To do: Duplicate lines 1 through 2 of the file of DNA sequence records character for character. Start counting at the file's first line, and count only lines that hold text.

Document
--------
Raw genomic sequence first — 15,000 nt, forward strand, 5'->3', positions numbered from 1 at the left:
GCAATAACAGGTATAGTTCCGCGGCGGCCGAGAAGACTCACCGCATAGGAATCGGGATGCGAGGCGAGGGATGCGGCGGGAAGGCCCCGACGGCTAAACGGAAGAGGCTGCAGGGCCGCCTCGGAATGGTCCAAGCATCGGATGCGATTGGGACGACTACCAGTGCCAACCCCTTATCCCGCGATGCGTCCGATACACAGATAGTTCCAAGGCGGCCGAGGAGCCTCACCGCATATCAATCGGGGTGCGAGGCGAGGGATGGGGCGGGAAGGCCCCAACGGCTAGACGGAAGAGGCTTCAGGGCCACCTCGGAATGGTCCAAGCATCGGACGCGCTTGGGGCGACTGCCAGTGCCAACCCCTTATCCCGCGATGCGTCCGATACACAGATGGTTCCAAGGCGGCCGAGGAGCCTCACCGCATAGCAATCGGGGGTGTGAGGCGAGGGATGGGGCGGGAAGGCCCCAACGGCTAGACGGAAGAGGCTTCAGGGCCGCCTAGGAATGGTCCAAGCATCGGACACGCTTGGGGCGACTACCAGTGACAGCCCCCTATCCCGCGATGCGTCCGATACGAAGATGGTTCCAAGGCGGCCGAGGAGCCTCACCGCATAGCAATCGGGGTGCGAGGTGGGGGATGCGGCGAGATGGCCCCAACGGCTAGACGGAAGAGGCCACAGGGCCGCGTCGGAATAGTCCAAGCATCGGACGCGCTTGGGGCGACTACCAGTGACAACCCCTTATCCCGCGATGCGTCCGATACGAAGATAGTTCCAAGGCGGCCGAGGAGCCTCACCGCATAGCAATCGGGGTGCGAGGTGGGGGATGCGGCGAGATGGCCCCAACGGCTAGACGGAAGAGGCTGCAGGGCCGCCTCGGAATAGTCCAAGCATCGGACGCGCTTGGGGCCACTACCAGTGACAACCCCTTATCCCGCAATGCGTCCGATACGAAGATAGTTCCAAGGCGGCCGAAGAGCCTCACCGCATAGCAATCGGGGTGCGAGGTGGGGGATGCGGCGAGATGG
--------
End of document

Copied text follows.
Raw genomic sequence first — 15,000 nt, forward strand, 5'->3', positions numbered from 1 at the left:
GCAATAACAGGTATAGTTCCGCGGCGGCCGAGAAGACTCACCGCATAGGAATCGGGATGCGAGGCGAGGGATGCGGCGGGAAGGCCCCGACGGCTAAACGGAAGAGGCTGCAGGGCCGCCTCGGAATGGTCCAAGCATCGGATGCGATTGGGACGACTACCAGTGCCAACCCCTTATCCCGCGATGCGTCCGATACACAGATAGTTCCAAGGCGGCCGAGGAGCCTCACCGCATATCAATCGGGGTGCGAGGCGAGGGATGGGGCGGGAAGGCCCCAACGGCTAGACGGAAGAGGCTTCAGGGCCACCTCGGAATGGTCCAAGCATCGGACGCGCTTGGGGCGACTGCCAGTGCCAACCCCTTATCCCGCGATGCGTCCGATACACAGATGGTTCCAAGGCGGCCGAGGAGCCTCACCGCATAGCAATCGGGGGTGTGAGGCGAGGGATGGGGCGGGAAGGCCCCAACGGCTAGACGGAAGAGGCTTCAGGGCCGCCTAGGAATGGTCCAAGCATCGGACACGCTTGGGGCGACTACCAGTGACAGCCCCCTATCCCGCGATGCGTCCGATACGAAGATGGTTCCAAGGCGGCCGAGGAGCCTCACCGCATAGCAATCGGGGTGCGAGGTGGGGGATGCGGCGAGATGGCCCCAACGGCTAGACGGAAGAGGCCACAGGGCCGCGTCGGAATAGTCCAAGCATCGGACGCGCTTGGGGCGACTACCAGTGACAACCCCTTATCCCGCGATGCGTCCGATACGAAGATAGTTCCAAGGCGGCCGAGGAGCCTCACCGCATAGCAATCGGGGTGCGAGGTGGGGGATGCGGCGAGATGGCCCCAACGGCTAGACGGAAGAGGCTGCAGGGCCGCCTCGGAATAGTCCAAGCATCGGACGCGCTTGGGGCCACTACCAGTGACAACCCCTTATCCCGCAATGCGTCCGATACGAAGATAGTTCCAAGGCGGCCGAAGAGCCTCACCGCATAGCAATCGGGGTGCGAGGTGGGGGATGCGGCGAGATGG